RALEIGH — From Senate leader Phil Berger’s vantage point, the likelihood of a lawsuit probably comes as no surprise.
Berger has been the primary force behind an effort at the N.C. General Assembly to get rid of teacher tenure in the state.
After two years of talk, the Republican-led legislature approved a measure that drops tenure and its extensive job protections in favor of employment contracts.
Now the state’s largest teacher organization, the N.C. Association of Educators, says it will sue to stop the change.
According to the Associated Press, the lawsuit is likely to argue that forcing existing teachers into the new system violates implied contractual rights to earlier job protections.
Maybe there is something to the argument.
The new plan drawn up by legislators involves a period of transition in which school superintendents identify the top 25 percent of teachers and offer them a $5,000 bonus in exchange for accepting a four-year contract. Perhaps accepting that bonus eliminates any of those rights.
Principals and school administrators, meanwhile, complain they have been left with an impossible challenge in identifying the teacher to whom the bonuses will be offered. They say the result will further undermine teacher morale.
Berger spokeswoman Amy Auth recently discounted the angst.
“Only in the warped world of education bureaucrats and union leaders could a permanent $5,000 pay raise for top-performing teachers be branded as a bad thing,” she said.
Maybe. Or maybe Berger and his fellow lawmakers needed to look for some buy-in in the public school establishment, even if it meant scaling back the plans.
As I’ve noted previously in this column, the Rockingham County Republican makes a good case that the current tenure system creates roadblocks in getting rid of bad teachers.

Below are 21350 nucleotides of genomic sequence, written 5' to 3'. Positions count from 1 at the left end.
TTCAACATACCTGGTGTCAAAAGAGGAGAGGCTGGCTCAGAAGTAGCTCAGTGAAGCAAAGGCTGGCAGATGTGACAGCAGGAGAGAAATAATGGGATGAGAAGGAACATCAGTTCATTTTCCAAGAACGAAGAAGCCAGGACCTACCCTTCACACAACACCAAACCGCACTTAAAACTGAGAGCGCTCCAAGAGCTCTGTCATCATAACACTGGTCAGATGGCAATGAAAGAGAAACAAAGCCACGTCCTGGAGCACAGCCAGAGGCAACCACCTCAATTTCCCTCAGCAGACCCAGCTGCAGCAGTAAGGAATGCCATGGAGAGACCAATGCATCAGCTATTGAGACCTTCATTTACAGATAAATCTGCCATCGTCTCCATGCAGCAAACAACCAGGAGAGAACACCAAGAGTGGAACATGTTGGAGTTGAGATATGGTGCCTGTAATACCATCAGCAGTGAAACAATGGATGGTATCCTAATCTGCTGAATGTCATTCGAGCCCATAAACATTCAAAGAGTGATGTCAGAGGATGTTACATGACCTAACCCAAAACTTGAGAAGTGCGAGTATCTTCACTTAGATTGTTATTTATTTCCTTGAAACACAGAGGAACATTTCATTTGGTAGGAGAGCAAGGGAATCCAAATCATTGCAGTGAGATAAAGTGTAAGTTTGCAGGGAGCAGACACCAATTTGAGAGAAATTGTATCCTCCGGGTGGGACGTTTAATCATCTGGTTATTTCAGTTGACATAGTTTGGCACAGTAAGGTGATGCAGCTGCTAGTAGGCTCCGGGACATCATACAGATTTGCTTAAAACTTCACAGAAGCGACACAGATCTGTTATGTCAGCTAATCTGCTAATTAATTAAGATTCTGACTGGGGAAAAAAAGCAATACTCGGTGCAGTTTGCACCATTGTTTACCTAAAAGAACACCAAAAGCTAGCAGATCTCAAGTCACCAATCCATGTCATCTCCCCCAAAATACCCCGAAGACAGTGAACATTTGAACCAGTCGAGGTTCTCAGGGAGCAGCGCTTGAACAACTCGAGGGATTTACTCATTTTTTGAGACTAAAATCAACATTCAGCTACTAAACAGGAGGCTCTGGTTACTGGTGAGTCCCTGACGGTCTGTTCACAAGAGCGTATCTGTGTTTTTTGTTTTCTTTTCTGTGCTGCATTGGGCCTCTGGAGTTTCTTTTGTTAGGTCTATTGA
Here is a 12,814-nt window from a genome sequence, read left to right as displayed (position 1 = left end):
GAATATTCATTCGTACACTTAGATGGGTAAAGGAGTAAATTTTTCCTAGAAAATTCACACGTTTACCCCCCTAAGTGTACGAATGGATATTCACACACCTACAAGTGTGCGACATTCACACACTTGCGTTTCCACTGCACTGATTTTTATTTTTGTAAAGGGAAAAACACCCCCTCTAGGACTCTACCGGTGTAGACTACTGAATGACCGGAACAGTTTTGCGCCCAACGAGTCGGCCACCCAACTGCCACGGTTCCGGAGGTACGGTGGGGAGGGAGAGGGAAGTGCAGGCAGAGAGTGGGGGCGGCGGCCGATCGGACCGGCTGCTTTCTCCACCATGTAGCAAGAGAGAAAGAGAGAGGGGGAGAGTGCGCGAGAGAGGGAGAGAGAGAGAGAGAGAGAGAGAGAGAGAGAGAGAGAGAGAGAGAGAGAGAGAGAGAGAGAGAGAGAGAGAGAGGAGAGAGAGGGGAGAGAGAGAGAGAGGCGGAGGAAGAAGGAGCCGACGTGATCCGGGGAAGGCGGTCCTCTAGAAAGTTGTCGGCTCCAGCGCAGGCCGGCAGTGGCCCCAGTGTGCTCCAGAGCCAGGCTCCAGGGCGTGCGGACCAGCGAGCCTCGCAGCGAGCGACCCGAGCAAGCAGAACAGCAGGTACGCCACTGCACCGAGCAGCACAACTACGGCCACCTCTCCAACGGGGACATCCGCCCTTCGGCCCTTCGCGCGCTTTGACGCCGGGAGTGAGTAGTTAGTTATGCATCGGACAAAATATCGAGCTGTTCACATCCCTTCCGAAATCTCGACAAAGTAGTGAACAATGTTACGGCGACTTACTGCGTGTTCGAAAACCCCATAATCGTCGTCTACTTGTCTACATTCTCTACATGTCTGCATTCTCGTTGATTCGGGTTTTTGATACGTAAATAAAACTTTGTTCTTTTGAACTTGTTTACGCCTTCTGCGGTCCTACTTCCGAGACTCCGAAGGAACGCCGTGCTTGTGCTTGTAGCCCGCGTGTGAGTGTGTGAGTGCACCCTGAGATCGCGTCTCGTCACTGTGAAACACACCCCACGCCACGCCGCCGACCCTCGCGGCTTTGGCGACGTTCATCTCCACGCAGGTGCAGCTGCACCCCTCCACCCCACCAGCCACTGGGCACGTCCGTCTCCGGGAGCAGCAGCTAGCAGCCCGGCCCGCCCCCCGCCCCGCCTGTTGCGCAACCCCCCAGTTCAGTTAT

In 2011-12, just 17 out of 95,000 teachers in the state were fired. Critics of the tenure law also point to cases in which it took months between the beginning and end of the process to dismiss a teacher.
The old tenure law includes requirements for notifications, meetings, hearings and other due-process obligations. Clearly, it takes a lot of time and money to get rid of bad teachers once they enjoy tenure.
School administrators know that. They can’t be happy with the system as it currently exists.
So they might have been enlisted as allies in the effort to come up with something better, something to streamline the process of getting rid of bad teachers but that avoids undermining morale or hints of political hires and promotions.
Instead, they now have a new system that they don’t like; that is turning them into the bad guys.
Berger and supporters of a contract system of teacher employment might argue that principals and schools superintendents inevitably had to the bad guys; that putting more accountability into teacher personnel decisions demanded it.
Before we see whether they were right, we might first see whether the process they created is legal.
Scott Mooneyham is a syndicated columnist who writes about state government and politics.